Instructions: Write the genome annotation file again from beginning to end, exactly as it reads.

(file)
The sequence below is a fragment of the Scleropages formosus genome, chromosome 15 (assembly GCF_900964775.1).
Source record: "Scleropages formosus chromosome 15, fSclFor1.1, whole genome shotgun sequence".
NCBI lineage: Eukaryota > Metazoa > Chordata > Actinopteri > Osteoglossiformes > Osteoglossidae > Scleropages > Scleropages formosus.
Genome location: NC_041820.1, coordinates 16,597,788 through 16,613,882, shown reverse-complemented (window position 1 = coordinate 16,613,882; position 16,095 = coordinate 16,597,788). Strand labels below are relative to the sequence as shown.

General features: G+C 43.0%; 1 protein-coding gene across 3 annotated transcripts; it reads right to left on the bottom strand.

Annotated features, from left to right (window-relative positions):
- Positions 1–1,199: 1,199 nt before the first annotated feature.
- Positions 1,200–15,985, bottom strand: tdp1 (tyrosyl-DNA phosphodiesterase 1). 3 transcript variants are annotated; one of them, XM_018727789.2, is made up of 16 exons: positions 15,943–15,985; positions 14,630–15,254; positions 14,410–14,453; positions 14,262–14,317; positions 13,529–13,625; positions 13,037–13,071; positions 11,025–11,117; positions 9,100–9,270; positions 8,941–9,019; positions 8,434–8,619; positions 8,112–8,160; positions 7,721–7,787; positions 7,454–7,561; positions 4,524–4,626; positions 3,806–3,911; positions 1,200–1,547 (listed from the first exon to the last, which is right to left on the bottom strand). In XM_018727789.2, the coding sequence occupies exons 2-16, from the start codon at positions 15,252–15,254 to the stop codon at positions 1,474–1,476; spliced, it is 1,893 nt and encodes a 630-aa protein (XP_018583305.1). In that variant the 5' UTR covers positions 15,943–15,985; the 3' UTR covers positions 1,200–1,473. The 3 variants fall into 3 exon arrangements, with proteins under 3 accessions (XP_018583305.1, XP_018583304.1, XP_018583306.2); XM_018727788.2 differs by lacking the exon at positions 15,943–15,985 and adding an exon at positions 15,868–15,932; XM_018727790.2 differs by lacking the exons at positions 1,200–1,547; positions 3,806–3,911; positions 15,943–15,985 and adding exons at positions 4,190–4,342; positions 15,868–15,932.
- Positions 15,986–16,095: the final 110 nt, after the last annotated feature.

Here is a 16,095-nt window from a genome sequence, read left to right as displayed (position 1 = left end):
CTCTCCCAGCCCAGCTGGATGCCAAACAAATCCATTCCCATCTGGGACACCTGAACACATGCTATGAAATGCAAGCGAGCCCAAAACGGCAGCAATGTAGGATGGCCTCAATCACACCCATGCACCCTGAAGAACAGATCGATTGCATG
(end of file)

The sequence below is a fragment of the Scleropages formosus genome, chromosome 15 (assembly GCF_900964775.1).
Source record: "Scleropages formosus chromosome 15, fSclFor1.1, whole genome shotgun sequence".
NCBI lineage: Eukaryota > Metazoa > Chordata > Actinopteri > Osteoglossiformes > Osteoglossidae > Scleropages > Scleropages formosus.
Genome location: NC_041820.1, coordinates 16,597,788 through 16,613,882, shown reverse-complemented (window position 1 = coordinate 16,613,882; position 16,095 = coordinate 16,597,788). Strand labels below are relative to the sequence as shown.

General features: G+C 43.0%; 1 protein-coding gene across 3 annotated transcripts; it reads right to left on the bottom strand.

Annotated features, from left to right (window-relative positions):
- Positions 1–1,199: 1,199 nt before the first annotated feature.
- Positions 1,200–15,985, bottom strand: tdp1 (tyrosyl-DNA phosphodiesterase 1). 3 transcript variants are annotated; one of them, XM_018727789.2, is made up of 16 exons: positions 15,943–15,985; positions 14,630–15,254; positions 14,410–14,453; positions 14,262–14,317; positions 13,529–13,625; positions 13,037–13,071; positions 11,025–11,117; positions 9,100–9,270; positions 8,941–9,019; positions 8,434–8,619; positions 8,112–8,160; positions 7,721–7,787; positions 7,454–7,561; positions 4,524–4,626; positions 3,806–3,911; positions 1,200–1,547 (listed from the first exon to the last, which is right to left on the bottom strand). In XM_018727789.2, the coding sequence occupies exons 2-16, from the start codon at positions 15,252–15,254 to the stop codon at positions 1,474–1,476; spliced, it is 1,893 nt and encodes a 630-aa protein (XP_018583305.1). In that variant the 5' UTR covers positions 15,943–15,985; the 3' UTR covers positions 1,200–1,473. The 3 variants fall into 3 exon arrangements, with proteins under 3 accessions (XP_018583305.1, XP_018583304.1, XP_018583306.2); XM_018727788.2 differs by lacking the exon at positions 15,943–15,985 and adding an exon at positions 15,868–15,932; XM_018727790.2 differs by lacking the exons at positions 1,200–1,547; positions 3,806–3,911; positions 15,943–15,985 and adding exons at positions 4,190–4,342; positions 15,868–15,932.
- Positions 15,986–16,095: the final 110 nt, after the last annotated feature.

Here is a 16,095-nt window from a genome sequence, read left to right as displayed (position 1 = left end):
CTCTCCCAGCCCAGCTGGATGCCAAACAAATCCATTCCCATCTGGGACACCTGAACACATGCTATGAAATGCAAGCGAGCCCAAAACGGCAGCAATGTAGGATGGCCTCAATCACACCCATGCACCCTGAAGAACAGATCGATTGCATG